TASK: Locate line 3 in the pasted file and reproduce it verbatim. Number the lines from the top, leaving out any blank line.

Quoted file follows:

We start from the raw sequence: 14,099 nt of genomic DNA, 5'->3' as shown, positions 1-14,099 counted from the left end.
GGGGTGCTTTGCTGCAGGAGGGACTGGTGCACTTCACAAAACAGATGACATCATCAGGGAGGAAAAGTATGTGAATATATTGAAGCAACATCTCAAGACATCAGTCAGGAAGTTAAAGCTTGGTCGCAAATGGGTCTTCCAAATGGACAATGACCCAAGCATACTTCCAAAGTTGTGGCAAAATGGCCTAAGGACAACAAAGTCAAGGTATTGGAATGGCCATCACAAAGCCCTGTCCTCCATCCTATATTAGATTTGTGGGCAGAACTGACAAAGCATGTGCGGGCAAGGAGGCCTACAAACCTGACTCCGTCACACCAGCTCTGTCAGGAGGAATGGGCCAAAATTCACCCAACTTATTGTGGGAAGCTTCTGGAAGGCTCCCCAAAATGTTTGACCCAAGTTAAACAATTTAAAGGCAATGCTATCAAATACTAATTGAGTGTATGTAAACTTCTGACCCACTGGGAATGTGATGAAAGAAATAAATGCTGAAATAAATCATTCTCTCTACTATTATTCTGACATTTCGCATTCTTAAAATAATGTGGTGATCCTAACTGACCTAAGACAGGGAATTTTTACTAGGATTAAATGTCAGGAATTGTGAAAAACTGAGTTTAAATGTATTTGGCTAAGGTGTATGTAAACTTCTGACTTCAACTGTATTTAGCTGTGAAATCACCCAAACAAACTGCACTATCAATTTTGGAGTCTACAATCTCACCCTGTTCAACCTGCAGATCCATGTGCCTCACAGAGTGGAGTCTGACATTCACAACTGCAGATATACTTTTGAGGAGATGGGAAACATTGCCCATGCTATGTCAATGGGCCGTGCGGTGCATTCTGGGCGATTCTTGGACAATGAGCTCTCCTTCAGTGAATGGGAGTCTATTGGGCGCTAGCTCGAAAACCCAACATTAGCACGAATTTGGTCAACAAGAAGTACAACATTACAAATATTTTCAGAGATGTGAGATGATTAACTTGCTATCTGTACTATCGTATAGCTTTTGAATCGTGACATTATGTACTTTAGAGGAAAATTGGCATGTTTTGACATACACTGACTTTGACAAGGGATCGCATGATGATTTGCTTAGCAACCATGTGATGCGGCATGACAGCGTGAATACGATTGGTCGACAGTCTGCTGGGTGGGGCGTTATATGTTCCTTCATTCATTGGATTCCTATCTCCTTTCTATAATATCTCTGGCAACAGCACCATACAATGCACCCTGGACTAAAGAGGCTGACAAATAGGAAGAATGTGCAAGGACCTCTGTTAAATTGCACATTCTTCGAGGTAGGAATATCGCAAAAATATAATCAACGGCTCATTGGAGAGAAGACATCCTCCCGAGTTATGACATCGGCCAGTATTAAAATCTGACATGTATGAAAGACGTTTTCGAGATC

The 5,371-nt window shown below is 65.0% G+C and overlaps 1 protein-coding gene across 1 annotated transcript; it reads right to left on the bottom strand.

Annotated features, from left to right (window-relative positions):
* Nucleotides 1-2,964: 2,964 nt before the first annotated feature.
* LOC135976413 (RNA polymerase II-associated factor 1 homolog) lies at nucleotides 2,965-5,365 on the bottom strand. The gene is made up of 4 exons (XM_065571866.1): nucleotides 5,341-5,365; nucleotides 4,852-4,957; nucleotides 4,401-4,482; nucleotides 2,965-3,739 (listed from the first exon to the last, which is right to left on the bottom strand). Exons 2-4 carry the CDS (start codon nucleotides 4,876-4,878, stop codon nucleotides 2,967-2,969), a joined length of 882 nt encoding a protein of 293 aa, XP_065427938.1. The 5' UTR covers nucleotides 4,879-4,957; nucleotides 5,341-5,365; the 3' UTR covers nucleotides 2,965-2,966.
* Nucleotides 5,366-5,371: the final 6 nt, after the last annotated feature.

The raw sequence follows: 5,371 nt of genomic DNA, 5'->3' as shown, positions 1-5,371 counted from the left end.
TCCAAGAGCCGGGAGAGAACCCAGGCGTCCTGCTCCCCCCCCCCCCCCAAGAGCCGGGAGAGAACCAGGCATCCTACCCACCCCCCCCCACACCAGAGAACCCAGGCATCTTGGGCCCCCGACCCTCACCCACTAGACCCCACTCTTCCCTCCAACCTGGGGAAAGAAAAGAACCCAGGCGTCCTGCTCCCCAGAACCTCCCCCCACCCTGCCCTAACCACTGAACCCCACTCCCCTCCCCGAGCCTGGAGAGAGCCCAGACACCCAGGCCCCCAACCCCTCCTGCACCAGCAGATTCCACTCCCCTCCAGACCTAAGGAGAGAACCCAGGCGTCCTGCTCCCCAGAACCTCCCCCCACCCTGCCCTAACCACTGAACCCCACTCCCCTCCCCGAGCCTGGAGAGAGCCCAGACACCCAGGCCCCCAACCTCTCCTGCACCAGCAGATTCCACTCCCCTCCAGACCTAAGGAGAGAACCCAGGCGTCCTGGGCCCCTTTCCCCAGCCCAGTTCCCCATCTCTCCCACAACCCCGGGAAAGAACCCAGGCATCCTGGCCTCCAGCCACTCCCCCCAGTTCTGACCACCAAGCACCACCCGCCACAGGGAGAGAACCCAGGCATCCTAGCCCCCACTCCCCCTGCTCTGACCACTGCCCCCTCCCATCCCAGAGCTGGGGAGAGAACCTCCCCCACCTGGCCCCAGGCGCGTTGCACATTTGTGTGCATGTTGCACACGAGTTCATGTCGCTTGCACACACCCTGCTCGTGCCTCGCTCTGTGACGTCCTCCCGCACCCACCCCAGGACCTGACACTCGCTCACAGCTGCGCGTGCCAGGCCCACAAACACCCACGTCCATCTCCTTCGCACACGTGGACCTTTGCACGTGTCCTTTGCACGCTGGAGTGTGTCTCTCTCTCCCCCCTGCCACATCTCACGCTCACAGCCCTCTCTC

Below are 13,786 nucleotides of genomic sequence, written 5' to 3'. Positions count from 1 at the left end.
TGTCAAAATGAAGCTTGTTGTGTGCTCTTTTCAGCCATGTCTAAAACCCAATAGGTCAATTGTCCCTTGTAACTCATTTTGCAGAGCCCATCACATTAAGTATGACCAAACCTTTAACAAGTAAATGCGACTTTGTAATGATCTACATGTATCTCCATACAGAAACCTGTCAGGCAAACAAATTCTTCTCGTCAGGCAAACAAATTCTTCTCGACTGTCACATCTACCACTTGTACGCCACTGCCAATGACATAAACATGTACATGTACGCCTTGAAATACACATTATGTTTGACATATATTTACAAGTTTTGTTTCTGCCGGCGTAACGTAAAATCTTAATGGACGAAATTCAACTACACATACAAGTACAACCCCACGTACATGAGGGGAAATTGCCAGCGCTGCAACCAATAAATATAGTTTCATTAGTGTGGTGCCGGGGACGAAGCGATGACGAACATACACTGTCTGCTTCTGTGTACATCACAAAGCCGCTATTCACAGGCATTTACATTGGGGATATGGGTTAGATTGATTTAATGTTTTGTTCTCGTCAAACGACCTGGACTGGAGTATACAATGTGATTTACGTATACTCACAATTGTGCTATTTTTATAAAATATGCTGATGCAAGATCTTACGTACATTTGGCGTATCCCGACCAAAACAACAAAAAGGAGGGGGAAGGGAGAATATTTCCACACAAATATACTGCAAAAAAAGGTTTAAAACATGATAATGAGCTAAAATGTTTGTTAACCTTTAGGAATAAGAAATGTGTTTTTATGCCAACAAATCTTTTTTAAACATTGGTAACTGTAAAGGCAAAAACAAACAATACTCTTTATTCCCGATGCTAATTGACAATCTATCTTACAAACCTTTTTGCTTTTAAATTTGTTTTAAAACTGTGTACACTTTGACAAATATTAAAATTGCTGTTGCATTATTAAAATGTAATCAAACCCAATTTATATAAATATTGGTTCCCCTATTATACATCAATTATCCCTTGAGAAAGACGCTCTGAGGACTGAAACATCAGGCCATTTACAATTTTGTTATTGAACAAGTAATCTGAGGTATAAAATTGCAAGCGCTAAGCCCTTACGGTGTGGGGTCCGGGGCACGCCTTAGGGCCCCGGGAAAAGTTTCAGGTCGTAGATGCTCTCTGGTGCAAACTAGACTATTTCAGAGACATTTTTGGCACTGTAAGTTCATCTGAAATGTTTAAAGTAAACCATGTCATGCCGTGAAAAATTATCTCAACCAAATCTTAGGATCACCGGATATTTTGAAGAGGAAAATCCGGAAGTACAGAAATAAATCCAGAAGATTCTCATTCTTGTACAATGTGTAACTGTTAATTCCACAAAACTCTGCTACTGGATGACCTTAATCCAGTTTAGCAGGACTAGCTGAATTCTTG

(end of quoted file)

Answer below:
The 5,371-nt window shown below is 65.0% G+C and overlaps 1 protein-coding gene across 1 annotated transcript; it reads right to left on the bottom strand.